From Education Week:
Accompanied by local educators, I visit dozens of schools every year all around the United States. I assure you that the lessons we witness in the great majority of classrooms violate most of the elements of well-structured lessons. We seldom see clear, posted learning objectives; instead, multiple segments of instruction are often breezily conveyed as students sit mystified or are visibly inattentive or tuned out. And it is the rare lesson where we see instruction that seeks to ensure success for every student on each phase of the lesson, with multiple attempts to clarify or re-teach.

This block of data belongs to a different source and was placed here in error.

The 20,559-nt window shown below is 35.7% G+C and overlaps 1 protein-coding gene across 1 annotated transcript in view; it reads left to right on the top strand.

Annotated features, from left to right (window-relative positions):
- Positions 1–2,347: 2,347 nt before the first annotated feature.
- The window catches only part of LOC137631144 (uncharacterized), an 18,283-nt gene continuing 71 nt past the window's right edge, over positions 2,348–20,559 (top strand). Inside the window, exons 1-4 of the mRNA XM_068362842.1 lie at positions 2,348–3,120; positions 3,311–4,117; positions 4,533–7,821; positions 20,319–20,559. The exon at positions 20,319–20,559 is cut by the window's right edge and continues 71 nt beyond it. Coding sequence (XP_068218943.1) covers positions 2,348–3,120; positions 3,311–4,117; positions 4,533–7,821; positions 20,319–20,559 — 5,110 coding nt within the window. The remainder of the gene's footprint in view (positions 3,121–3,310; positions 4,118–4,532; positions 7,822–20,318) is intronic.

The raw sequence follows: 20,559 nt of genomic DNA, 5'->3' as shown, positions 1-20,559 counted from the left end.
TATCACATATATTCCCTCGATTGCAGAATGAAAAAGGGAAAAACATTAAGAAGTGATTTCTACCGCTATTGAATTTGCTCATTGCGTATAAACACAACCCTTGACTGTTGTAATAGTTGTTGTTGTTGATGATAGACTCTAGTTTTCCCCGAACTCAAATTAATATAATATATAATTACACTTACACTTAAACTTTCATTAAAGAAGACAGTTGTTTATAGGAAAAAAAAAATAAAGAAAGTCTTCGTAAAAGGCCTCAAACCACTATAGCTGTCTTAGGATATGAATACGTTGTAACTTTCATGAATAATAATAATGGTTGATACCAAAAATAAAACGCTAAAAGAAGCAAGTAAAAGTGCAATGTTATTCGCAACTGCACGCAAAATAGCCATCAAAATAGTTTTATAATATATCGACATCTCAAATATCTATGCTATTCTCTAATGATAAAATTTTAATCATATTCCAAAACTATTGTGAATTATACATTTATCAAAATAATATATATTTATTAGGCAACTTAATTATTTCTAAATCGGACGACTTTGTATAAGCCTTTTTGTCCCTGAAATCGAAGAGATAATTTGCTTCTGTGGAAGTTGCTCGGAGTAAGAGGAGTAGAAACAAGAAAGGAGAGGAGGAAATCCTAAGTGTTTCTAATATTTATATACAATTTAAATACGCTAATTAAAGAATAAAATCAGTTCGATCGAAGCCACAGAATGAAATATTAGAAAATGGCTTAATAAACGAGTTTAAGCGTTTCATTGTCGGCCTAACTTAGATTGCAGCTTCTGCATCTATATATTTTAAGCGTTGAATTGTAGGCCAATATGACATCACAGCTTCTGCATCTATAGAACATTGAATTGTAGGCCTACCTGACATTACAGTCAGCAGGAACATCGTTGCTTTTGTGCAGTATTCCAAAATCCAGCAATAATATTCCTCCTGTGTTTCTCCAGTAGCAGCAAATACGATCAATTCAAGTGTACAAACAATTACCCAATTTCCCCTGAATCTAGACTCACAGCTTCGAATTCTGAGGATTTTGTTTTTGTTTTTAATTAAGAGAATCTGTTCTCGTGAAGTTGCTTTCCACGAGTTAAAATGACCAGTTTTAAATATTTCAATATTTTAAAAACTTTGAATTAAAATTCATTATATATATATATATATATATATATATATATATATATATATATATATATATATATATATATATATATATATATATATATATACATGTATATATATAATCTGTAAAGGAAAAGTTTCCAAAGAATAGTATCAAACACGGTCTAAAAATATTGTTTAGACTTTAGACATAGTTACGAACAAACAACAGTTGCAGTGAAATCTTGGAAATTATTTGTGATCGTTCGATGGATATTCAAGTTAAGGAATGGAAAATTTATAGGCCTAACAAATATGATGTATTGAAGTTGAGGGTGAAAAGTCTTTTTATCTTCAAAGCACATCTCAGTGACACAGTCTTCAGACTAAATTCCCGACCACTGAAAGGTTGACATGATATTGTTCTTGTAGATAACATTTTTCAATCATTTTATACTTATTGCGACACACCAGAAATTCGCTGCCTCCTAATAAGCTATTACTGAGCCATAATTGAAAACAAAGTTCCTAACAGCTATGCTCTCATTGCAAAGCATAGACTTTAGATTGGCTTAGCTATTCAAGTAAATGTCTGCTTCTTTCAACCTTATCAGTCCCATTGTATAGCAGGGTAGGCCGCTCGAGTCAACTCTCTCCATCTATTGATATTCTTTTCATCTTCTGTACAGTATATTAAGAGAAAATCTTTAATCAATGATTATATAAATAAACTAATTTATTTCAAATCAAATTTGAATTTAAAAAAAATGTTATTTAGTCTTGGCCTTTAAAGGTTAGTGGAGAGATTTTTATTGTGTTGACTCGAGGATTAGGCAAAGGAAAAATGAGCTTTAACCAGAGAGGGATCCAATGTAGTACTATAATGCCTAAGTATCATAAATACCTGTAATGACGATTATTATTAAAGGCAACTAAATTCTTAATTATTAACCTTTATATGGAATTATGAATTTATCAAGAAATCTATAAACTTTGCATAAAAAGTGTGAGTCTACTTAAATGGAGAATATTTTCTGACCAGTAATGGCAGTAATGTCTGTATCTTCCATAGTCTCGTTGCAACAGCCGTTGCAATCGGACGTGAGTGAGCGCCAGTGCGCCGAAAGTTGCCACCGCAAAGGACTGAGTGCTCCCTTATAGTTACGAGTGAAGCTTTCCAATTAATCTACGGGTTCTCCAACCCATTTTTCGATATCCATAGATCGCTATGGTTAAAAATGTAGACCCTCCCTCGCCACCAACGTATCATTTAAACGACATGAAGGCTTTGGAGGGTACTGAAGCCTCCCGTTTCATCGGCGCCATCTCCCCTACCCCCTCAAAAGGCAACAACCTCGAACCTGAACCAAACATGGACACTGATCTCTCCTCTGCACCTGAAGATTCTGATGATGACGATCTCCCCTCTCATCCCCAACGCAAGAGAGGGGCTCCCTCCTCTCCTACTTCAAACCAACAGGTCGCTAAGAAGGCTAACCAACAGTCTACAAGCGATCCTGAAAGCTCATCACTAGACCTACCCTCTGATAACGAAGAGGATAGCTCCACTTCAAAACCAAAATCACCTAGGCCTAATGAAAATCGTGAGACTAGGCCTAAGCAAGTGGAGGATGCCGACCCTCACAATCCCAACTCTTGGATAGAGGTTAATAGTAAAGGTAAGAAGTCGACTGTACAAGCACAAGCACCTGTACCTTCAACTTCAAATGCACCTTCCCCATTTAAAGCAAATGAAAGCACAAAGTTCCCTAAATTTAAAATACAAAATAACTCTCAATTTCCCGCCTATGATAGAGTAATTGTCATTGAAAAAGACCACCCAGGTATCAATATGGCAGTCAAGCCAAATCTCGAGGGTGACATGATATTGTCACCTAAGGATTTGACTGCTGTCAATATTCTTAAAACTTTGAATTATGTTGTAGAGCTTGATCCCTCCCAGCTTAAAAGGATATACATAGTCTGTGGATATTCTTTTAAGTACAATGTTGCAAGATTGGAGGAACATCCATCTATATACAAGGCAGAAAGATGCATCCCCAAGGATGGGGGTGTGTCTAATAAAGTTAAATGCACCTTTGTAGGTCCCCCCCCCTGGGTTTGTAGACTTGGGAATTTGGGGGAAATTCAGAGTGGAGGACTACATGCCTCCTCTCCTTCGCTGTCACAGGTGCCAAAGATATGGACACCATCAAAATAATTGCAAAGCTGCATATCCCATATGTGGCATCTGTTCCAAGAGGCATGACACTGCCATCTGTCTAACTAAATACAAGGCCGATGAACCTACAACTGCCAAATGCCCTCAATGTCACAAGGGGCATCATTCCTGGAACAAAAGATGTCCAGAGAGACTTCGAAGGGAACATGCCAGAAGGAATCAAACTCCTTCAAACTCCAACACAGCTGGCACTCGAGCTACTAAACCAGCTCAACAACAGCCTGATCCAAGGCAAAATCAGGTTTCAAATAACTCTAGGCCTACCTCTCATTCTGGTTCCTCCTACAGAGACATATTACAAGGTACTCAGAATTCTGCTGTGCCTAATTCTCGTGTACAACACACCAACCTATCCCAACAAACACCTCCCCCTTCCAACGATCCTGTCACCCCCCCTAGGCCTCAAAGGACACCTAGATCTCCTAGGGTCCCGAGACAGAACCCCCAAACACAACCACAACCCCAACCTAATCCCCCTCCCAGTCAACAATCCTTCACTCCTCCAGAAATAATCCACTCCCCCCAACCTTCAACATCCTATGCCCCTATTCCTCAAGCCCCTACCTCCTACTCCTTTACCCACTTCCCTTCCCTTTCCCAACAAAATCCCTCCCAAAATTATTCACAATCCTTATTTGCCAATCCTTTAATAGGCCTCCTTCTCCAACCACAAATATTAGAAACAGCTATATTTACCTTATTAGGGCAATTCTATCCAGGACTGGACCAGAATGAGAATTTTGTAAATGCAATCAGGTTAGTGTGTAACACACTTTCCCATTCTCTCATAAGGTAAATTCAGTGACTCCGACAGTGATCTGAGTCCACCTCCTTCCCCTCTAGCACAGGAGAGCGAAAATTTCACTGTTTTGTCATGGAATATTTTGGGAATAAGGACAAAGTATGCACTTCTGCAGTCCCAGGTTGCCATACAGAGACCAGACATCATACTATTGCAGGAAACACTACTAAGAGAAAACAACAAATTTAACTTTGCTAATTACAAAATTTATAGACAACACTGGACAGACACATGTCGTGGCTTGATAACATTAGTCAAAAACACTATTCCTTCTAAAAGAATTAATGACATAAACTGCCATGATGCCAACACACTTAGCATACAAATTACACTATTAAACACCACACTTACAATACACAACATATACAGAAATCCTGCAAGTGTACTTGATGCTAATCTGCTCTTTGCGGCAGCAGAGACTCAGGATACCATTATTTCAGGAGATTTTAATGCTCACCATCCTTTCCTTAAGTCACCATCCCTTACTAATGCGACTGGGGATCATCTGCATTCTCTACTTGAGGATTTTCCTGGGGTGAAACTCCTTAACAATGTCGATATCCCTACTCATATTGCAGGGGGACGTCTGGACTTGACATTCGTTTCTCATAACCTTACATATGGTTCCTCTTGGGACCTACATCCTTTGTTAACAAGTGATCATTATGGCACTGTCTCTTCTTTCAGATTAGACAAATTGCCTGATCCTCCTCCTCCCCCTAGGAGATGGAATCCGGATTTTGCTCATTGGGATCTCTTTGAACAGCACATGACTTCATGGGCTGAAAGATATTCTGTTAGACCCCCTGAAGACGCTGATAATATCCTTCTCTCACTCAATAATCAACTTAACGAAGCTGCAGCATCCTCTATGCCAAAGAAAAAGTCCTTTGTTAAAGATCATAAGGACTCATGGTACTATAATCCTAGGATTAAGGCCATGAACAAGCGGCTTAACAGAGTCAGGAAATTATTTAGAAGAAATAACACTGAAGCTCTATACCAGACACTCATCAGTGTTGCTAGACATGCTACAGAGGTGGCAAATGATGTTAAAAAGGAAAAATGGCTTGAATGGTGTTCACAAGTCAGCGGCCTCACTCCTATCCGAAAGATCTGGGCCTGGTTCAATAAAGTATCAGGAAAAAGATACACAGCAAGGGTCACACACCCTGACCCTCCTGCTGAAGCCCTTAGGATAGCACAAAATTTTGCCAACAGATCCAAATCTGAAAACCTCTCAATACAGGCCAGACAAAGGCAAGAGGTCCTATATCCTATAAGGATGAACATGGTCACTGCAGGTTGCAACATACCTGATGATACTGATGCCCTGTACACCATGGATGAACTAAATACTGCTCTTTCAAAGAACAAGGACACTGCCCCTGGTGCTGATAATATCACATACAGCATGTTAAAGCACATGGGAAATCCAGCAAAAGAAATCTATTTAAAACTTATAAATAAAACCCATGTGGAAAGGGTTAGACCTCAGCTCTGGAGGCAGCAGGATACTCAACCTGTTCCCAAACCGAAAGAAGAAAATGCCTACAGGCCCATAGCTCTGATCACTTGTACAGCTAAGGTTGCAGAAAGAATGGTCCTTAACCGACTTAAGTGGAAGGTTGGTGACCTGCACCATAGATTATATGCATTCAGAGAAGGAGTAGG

This is a scandal on the order of refusing to administer life-saving antibiotics to needy patients. And it is wholly unnecessary, because the solution is so simple: All we need to do is devote serious time and attention to ensuring that every pre-service student, current teacher, and administrator learn, revisit, and practice (and practice and practice) these hugely effective components until they are mastered and consistently implemented in all of our classrooms. We should make them the focus of faculty, team, and department meetings, as well as professional development sessions. If we do this, we won’t have to wait long to see their impact, which will surpass the effects of all other initiatives thus far launched in this confused, distracted era of “reform.”